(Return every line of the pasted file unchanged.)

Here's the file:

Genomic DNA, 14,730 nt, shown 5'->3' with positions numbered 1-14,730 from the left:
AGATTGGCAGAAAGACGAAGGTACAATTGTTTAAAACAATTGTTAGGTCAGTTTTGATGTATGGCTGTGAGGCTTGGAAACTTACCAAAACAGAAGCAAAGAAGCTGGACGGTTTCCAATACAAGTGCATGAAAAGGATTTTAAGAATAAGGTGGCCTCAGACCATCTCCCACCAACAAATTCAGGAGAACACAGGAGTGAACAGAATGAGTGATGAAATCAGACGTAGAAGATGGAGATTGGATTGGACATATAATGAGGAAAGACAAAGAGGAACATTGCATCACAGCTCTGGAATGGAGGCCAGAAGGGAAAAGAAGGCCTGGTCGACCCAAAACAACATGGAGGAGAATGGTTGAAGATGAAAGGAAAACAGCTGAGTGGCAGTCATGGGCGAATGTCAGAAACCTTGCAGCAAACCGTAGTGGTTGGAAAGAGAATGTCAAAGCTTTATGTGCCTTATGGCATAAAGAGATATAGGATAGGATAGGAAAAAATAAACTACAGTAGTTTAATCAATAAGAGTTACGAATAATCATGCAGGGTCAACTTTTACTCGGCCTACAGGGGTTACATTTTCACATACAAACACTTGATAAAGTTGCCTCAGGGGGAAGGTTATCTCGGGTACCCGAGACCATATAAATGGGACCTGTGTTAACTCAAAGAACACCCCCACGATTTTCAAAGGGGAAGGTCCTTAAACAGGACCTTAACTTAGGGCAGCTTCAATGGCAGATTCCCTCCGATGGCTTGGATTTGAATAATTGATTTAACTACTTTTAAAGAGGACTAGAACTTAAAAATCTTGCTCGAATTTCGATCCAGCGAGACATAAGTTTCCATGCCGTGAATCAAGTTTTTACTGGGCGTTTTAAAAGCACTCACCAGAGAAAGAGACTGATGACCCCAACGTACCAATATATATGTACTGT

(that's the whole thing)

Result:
Genomic DNA, 14,730 nt, shown 5'->3' with positions numbered 1-14,730 from the left:
AGATTGGCAGAAAGACGAAGGTACAATTGTTTAAAACAATTGTTAGGTCAGTTTTGATGTATGGCTGTGAGGCTTGGAAACTTACCAAAACAGAAGCAAAGAAGCTGGACGGTTTCCAATACAAGTGCATGAAAAGGATTTTAAGAATAAGGTGGCCTCAGACCATCTCCCACCAACAAATTCAGGAGAACACAGGAGTGAACAGAATGAGTGATGAAATCAGACGTAGAAGATGGAGATTGGATTGGACATATAATGAGGAAAGACAAAGAGGAACATTGCATCACAGCTCTGGAATGGAGGCCAGAAGGGAAAAGAAGGCCTGGTCGACCCAAAACAACATGGAGGAGAATGGTTGAAGATGAAAGGAAAACAGCTGAGTGGCAGTCATGGGCGAATGTCAGAAACCTTGCAGCAAACCGTAGTGGTTGGAAAGAGAATGTCAAAGCTTTATGTGCCTTATGGCATAAAGAGATATAGGATAGGATAGGAAAAAATAAACTACAGTAGTTTAATCAATAAGAGTTACGAATAATCATGCAGGGTCAACTTTTACTCGGCCTACAGGGGTTACATTTTCACATACAAACACTTGATAAAGTTGCCTCAGGGGGAAGGTTATCTCGGGTACCCGAGACCATATAAATGGGACCTGTGTTAACTCAAAGAACACCCCCACGATTTTCAAAGGGGAAGGTCCTTAAACAGGACCTTAACTTAGGGCAGCTTCAATGGCAGATTCCCTCCGATGGCTTGGATTTGAATAATTGATTTAACTACTTTTAAAGAGGACTAGAACTTAAAAATCTTGCTCGAATTTCGATCCAGCGAGACATAAGTTTCCATGCCGTGAATCAAGTTTTTACTGGGCGTTTTAAAAGCACTCACCAGAGAAAGAGACTGATGACCCCAACGTACCAATATATATGTACTGT